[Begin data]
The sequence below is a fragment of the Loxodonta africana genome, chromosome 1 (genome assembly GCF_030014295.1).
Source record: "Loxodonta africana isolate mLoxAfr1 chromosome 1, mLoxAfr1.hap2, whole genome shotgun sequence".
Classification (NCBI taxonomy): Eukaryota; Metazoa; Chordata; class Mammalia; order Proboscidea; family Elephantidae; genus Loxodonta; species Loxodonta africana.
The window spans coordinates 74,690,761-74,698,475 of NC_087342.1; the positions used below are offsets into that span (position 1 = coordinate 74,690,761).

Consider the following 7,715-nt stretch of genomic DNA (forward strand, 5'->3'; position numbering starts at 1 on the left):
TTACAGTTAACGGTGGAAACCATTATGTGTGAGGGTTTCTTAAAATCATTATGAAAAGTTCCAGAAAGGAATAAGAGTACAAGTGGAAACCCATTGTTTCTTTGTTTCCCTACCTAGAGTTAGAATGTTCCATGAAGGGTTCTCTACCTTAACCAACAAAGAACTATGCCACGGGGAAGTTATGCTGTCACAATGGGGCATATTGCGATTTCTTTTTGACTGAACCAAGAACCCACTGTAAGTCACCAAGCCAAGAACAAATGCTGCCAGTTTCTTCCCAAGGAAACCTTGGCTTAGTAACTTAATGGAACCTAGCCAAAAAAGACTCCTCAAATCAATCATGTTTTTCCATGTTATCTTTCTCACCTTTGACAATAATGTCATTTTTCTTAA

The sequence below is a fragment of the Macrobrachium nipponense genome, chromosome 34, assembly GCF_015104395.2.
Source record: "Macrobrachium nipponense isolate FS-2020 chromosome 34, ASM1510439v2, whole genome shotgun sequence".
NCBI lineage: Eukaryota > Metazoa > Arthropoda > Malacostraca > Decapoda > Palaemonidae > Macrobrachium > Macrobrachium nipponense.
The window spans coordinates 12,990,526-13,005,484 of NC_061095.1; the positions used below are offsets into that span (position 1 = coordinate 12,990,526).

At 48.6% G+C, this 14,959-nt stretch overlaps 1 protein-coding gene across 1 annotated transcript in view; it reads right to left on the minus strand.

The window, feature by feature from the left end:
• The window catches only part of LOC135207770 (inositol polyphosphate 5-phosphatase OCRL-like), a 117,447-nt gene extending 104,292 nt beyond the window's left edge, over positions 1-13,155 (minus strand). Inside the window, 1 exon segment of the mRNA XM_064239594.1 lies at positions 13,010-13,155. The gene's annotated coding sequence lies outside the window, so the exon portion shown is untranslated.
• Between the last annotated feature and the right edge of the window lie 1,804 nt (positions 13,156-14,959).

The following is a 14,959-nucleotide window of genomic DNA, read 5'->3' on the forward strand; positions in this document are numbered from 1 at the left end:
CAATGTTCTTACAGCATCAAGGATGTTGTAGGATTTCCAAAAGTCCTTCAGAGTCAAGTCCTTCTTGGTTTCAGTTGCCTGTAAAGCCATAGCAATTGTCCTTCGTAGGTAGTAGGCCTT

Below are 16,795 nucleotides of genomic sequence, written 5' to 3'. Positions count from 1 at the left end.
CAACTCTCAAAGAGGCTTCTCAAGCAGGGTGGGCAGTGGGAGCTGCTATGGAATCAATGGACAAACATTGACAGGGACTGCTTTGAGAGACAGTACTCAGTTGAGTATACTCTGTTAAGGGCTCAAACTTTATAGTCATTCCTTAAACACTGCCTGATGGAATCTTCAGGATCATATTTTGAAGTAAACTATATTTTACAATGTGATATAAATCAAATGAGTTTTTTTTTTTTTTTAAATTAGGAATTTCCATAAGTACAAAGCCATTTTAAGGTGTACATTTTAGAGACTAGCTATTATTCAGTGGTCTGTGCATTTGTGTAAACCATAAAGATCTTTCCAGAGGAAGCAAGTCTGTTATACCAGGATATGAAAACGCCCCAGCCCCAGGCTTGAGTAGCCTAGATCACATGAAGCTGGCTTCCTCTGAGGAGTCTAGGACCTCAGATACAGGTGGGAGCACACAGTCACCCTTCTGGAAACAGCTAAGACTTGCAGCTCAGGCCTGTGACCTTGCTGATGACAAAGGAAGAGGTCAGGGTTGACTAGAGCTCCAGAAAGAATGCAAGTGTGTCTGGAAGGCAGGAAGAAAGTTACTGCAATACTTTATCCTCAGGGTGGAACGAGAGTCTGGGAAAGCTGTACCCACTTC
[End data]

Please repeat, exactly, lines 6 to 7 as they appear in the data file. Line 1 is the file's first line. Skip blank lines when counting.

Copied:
TTACAGTTAACGGTGGAAACCATTATGTGTGAGGGTTTCTTAAAATCATTATGAAAAGTTCCAGAAAGGAATAAGAGTACAAGTGGAAACCCATTGTTTCTTTGTTTCCCTACCTAGAGTTAGAATGTTCCATGAAGGGTTCTCTACCTTAACCAACAAAGAACTATGCCACGGGGAAGTTATGCTGTCACAATGGGGCATATTGCGATTTCTTTTTGACTGAACCAAGAACCCACTGTAAGTCACCAAGCCAAGAACAAATGCTGCCAGTTTCTTCCCAAGGAAACCTTGGCTTAGTAACTTAATGGAACCTAGCCAAAAAAGACTCCTCAAATCAATCATGTTTTTCCATGTTATCTTTCTCACCTTTGACAATAATGTCATTTTTCTTAA

The sequence below is a fragment of the Macrobrachium nipponense genome, chromosome 34, assembly GCF_015104395.2.